Thanks to Joe Bish for this article. See http://www.berkeley.edu/news/media/releases/2010/11/16_globalwarming_messaging.shtml
Here is a message about these findings from Joe, followed by a summary article:
From Dot Earth Blog: http://dotearth.blogs.nytimes.com/2010/11/18/an-inconvenient-mind/
“Behavioral researchers at the University of California, Berkeley, have found that dire descriptions of global warming, in isolation, can cause people to recoil from acceptance of the problem… Here’s a link to the paper, “Apocalypse Soon? Dire Messages Reduce Belief in Global Warming by Contradicting Just World Beliefs.”
My take is population stabilization and reduction advocates should take note. Apocalyptic warnings seem to dominate most population advocacy not infused with strong reproductive rights and family planning ethos; in other words, most who look at population as a sustainability issue per se (which I think is a good use of one’s time) tend to rely on warnings and predictions of catastrophe to ignite rapid changes to public policy. That strategy seems to be losing by a score of 6.9 billion to zero.
I think that positive messages of moral responsibility to biodiversity and future generations of humans, a shared transnational commitment to planetary stewardship and, yes, the human rights enhancing work of providing world-class reproductive health to every human being are more likely to lead to public policy wins than providing visions of dystopia (valid and logical though they may be) in hopes people will be scared into action. Or at least this: when concluding one’s arguments, the phraseology should not be, “do this or else”, it should be “do this because it’s a good thing to do”.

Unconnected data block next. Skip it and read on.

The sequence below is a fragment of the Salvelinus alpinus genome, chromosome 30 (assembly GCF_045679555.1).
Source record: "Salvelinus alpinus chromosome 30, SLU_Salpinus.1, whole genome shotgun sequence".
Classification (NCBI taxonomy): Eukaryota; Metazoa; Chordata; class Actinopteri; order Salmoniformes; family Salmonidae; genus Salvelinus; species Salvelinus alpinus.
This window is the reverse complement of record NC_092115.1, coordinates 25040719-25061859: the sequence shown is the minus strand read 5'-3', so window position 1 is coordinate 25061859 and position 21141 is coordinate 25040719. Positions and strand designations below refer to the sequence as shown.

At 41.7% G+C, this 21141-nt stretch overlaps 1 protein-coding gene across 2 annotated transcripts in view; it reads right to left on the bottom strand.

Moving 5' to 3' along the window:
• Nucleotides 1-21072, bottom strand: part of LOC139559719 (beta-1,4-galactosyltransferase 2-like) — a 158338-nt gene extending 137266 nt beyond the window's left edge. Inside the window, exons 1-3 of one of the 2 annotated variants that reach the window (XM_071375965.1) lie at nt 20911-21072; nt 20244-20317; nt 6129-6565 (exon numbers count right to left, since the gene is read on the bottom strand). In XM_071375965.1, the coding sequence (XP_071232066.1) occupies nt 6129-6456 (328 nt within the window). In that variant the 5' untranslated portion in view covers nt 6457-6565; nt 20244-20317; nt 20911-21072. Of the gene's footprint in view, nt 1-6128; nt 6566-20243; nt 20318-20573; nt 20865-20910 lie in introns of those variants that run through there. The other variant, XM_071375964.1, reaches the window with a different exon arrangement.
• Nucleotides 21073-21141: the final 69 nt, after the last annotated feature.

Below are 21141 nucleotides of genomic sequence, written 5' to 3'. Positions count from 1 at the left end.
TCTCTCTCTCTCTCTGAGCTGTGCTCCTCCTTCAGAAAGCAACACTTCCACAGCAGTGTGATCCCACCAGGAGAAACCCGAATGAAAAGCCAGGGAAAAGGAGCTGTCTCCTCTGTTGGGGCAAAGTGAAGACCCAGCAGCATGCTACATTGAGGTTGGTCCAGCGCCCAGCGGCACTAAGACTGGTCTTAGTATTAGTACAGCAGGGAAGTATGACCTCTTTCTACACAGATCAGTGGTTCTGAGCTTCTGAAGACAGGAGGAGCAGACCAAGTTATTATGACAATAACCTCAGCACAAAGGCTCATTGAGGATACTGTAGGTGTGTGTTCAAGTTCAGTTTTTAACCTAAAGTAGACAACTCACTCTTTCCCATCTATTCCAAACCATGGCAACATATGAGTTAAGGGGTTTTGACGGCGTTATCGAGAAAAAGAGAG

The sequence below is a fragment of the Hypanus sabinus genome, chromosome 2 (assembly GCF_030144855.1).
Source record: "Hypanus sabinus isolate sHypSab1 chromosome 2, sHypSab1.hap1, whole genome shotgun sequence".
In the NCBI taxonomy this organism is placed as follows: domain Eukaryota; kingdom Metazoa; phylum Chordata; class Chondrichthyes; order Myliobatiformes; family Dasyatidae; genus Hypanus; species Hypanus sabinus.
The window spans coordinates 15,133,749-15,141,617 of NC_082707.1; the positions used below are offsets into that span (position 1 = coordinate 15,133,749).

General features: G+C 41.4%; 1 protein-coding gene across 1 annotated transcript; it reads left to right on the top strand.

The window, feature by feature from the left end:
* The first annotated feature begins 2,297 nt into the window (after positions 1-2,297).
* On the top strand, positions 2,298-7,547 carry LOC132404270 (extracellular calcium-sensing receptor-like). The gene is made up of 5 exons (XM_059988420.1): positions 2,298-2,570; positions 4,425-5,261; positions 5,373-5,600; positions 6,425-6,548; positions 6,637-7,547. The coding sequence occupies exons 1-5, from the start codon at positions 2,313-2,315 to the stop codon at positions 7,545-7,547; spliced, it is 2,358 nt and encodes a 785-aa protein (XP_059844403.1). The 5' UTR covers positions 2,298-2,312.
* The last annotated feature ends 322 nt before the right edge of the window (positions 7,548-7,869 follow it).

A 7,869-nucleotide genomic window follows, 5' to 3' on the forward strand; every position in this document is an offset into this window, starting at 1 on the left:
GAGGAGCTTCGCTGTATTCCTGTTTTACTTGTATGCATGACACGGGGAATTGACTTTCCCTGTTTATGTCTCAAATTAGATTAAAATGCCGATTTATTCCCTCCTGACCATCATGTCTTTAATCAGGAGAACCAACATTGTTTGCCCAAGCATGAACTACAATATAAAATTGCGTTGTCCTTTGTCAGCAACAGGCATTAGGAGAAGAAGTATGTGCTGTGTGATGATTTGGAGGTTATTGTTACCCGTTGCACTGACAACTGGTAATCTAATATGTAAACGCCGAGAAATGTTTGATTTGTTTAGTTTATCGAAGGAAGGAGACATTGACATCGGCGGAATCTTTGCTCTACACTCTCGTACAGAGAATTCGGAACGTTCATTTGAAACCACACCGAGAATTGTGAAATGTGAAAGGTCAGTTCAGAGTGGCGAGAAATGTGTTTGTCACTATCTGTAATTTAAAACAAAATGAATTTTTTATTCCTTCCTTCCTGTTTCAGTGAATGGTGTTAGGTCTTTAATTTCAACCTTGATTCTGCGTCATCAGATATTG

Dire messages about global warming can backfire, new study shows
Dire or emotionally charged warnings about the consequences of global warming can backfire if presented too negatively, making people less amenable to reducing their carbon footprint, according to new research from the University of California, Berkeley.
“Our study indicates that the potentially devastating consequences of global warming threaten people’s fundamental tendency to see the world as safe, stable and fair. As a result, people may respond by discounting evidence for global warming,” said Robb Willer, UC Berkeley social psychologist and coauthor of a study to be published in the January issue of the journal Psychological Science.
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